Deborah Solomon, who conducts weekly Q&A column in the New York Times Sunday Magazine, recently sat down with Edgar Bronfman, Sr., president of the Samuel Bronfman Foundation and JOI supporter. She asked him about his book “Hope, Not Fear,” which we blogged about when it came out, and wanted to know what he thought of the future of the Jewish community. She referred to it as neo-Judaism. Here’s what he had to say:
I don’t know that I would call it neo-Judaism. The Jewish part will remain, but it’s our attitude that has to change. Instead of shunning people who marry out, we need to welcome them. I think that if we want to grow Judaism, we have to accept interfaith marriage for what it is.
Edgar Bronfman is a person you can always count on to speak his mind, no matter what the consequences. That’s what makes his interview and book so refreshing. He has a distinct vision for the future of the Jewish community, one that is open and welcoming of all who approach. And JOI shares many of his ideas, like taking Judaism out of the synagogue to reach people where they are (what we call Public Space JudaismSM ).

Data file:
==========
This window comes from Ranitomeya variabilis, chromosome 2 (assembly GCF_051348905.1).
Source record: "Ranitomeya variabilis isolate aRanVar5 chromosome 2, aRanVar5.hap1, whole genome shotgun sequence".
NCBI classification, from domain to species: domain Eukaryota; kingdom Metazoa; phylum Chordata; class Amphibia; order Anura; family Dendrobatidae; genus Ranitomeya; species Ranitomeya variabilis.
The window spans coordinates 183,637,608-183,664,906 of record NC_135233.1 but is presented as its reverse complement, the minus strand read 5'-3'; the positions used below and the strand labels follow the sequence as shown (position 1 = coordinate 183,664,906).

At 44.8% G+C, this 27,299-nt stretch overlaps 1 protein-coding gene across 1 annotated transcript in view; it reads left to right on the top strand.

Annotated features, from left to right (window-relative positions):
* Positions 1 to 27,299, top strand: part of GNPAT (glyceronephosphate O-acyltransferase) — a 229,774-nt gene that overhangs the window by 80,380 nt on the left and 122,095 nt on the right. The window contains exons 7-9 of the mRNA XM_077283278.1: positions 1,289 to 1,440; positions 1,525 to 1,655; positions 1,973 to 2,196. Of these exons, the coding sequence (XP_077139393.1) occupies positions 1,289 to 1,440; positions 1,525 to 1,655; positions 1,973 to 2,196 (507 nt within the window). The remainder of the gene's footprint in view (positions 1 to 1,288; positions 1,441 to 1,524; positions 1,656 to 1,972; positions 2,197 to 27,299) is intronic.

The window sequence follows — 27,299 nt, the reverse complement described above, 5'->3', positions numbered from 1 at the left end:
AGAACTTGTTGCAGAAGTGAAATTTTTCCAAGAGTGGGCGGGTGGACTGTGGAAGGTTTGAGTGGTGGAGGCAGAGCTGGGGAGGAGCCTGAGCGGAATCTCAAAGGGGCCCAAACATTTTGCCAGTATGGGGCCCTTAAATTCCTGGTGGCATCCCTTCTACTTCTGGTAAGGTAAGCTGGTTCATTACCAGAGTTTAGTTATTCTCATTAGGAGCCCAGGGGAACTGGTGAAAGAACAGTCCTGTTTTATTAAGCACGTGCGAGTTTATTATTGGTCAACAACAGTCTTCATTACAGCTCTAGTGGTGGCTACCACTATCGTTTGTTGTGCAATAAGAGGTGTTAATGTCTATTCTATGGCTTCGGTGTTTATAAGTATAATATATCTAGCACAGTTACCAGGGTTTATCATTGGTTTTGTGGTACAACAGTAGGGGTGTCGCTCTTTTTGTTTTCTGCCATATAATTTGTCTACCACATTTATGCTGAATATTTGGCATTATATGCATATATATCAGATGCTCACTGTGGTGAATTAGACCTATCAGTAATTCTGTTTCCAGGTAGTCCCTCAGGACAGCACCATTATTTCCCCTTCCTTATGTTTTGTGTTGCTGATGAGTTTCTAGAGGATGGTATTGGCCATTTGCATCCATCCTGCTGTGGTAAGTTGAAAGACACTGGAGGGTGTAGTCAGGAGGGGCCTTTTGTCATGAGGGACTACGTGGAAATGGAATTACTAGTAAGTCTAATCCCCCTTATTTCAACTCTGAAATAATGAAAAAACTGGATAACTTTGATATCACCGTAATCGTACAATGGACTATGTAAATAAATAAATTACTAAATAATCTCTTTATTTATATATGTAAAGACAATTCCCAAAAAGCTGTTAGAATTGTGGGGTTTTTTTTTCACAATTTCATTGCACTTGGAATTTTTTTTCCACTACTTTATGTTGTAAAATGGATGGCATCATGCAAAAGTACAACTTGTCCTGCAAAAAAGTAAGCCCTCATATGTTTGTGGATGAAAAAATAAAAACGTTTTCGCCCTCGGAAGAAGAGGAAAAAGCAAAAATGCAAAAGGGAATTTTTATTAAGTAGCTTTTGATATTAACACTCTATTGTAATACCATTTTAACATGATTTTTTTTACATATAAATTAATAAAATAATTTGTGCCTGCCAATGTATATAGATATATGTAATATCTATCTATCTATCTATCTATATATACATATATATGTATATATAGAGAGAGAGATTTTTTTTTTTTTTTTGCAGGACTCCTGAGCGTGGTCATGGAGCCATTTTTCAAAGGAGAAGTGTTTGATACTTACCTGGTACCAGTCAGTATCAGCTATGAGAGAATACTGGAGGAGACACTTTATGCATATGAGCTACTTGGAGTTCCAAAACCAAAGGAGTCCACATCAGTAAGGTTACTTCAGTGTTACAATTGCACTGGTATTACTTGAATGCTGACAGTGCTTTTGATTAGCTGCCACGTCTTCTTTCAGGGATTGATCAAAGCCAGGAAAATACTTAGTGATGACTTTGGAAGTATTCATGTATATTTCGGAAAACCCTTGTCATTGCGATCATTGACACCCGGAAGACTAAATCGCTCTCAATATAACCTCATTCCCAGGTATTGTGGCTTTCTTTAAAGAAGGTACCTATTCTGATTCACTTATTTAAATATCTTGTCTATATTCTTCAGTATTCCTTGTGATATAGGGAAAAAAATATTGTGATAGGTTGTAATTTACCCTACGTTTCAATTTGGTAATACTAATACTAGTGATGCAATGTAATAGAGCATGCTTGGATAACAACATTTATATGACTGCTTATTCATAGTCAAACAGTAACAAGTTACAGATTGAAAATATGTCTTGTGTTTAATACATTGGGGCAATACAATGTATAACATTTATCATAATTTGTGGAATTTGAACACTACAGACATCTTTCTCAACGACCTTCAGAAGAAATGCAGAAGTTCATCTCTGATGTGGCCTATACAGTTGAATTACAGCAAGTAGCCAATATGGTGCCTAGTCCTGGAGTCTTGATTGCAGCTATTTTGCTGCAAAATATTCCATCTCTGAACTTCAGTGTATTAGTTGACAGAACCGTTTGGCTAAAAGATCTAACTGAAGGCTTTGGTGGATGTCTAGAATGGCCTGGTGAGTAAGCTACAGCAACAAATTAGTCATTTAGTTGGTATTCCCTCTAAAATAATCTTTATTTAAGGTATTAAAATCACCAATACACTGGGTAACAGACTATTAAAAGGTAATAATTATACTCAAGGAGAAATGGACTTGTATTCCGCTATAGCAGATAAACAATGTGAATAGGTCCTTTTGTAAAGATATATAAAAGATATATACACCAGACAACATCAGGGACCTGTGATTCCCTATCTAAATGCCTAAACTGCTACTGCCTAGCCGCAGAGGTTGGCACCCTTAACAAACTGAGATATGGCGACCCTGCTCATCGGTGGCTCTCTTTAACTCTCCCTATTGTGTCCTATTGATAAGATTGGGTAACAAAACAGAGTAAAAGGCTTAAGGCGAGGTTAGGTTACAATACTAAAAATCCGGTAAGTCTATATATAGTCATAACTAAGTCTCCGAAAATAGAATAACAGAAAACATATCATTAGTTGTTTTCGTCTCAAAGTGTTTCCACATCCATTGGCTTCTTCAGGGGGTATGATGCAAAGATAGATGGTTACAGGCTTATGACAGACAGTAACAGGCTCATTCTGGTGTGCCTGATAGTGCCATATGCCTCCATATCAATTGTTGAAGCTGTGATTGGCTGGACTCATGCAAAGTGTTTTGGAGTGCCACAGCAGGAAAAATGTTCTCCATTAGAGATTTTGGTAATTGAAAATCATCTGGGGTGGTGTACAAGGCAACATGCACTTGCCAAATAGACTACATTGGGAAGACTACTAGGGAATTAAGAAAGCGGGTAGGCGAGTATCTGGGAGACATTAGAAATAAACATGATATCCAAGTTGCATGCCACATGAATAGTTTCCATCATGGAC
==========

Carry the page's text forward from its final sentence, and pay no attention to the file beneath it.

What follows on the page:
But it’s not only Edgar Bronfman who boldly speaks his mind – his son Adam has definitely followed in his footsteps. Adam has spent his adult life working towards unity among the Jewish people, and that’s one of the reasons we are honoring him at our annual tribute dinner later this month. We have been privileged to work with the Bronfmans on many initiatives, and we look forward to continuing our relationship of creating an inclusive and welcoming Jewish community.